Despite being a huge market, Intel Corp.
said this week that it won’t ship any Wi-Fi chips to China after May of this year. This is in response to a new law in the People’s Republic of China that all Wi-Fi/802.11-based products in the country conform to a proprietary security standard.
China’s Wired Authentication and Privacy Infrastructure (WAPI) specification was created by the government with several Chinese vendors. Non-Chinese companies must partner with one of these 24 vendors to make any Wi-Fi products used in the People’s Republic. The WAPI intellectual property (IP) is controlled by these vendors.
Some pundits think that forcing companies to work with the Chinese vendors is a way to pump up the country’s flagging economy, some say that the forced partnerships puts foreign IP rights in jeopardy, and others assume that WAPI includes a “back door” that would allow the Chinese government access to encrypted data.
WAPI does not work with any of the existing 802.11 security standards. Foreign users traveling to China with Wi-Fi devices will sooon find themselves unable to connect to wireless networks there.
The law enforcing WAPI on foreign vendors takes effect June 1.
Intel says its announcement is based on technical issues, that the use of WAPI would undermine the quality standards of its products and that the technical challenges of converting to WAPI were too great to meet the deadline.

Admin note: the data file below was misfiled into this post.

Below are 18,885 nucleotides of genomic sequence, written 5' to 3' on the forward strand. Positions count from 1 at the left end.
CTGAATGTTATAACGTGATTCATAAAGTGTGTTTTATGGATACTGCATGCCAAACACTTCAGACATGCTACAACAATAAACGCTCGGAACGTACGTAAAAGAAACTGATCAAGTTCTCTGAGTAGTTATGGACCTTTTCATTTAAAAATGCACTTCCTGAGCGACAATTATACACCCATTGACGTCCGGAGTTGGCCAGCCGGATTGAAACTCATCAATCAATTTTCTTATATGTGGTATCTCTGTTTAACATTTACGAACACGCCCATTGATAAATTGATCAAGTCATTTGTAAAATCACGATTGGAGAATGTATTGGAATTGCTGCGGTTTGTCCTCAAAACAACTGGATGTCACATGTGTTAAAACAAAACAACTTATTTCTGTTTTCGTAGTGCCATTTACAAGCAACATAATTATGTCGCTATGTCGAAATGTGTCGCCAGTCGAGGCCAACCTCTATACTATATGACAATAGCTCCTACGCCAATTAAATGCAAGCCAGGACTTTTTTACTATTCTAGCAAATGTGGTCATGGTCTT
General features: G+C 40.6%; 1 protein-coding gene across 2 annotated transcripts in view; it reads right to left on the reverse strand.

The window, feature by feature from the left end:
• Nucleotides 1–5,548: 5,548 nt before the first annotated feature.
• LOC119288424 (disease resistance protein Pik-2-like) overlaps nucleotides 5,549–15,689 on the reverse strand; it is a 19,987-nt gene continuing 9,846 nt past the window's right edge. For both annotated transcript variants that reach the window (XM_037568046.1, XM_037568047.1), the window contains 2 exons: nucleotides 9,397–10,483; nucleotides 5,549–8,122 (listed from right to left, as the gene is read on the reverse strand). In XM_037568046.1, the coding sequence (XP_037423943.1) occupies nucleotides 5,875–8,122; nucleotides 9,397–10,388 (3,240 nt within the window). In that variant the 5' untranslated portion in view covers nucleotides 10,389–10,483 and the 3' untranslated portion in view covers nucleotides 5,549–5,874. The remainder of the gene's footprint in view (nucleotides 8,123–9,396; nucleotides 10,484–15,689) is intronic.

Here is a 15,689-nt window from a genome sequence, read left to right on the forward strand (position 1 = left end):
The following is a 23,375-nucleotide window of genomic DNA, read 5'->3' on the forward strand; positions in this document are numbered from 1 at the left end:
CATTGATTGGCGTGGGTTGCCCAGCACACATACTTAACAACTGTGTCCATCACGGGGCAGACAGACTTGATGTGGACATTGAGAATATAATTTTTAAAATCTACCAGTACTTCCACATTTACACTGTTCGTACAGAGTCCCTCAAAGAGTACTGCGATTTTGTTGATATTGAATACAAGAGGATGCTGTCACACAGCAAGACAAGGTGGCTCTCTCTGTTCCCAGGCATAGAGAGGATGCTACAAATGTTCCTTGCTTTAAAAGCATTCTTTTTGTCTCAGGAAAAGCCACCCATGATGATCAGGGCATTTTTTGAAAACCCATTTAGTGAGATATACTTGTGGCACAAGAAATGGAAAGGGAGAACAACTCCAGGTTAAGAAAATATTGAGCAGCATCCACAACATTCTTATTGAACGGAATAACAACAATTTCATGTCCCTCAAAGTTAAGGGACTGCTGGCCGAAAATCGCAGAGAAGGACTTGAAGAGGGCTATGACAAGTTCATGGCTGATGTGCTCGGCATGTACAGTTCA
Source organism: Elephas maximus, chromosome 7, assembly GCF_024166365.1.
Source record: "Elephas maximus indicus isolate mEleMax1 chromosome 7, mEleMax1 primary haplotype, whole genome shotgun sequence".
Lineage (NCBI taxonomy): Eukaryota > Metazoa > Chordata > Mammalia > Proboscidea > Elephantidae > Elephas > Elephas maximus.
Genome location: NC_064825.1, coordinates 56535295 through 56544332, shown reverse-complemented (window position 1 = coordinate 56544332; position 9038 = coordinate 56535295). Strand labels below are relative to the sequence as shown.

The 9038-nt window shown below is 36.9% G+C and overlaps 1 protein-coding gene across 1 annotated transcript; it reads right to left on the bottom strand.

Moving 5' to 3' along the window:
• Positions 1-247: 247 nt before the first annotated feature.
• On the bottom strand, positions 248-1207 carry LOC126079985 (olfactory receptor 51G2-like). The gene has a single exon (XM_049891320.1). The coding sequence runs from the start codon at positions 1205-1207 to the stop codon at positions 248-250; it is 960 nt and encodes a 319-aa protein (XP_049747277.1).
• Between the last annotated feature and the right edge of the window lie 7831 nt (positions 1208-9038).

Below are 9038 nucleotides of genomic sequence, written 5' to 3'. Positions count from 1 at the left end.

This move means sales of Intel Centrino-based notebooks, with embedded Wi-Fi to China will cease. Company’s like Dell have told the New York Times that they have a WAPI compliance plan in place despite Intel’s announcement, but provided no details.
Not much is known about WAPI — the Chinese have yet to provide a specification, so companies can’t even say for sure that it could be better or worse or much the same as Wi-Fi Protected Access (WPA) or the forthcoming 802.11i/WPA2.
Other companies have come out against WAPI, most notably chip maker Broadcom
. They will also stop selling Wi-Fi chips to China in May.
However, competitors Atheros
and Texas Instruments
are going to go ahead with full support for WAPI.
The Bush Administration has also sent letters to China’s Vice Premiers Wu Yi and Zeng Peiyan in Beijing requesting the country to rethink the law requiring WAPI and to work toward a resolution. The letter was signed by Secretary of State Colin Powell, Secretary of Commerce Donald Evans, and U. S. trade representative Robert Zoellick. The letter says in part that forcing companies to partner with Chinese vendors is “inconsistent with China’s WTO (World Trade Organization) commitments.”
According to IDC, China is the second largest market for PCs in the world. Wi-Fi is relatively unknown there, but the wireless networking technology has the potential to see major growth in such an untapped market.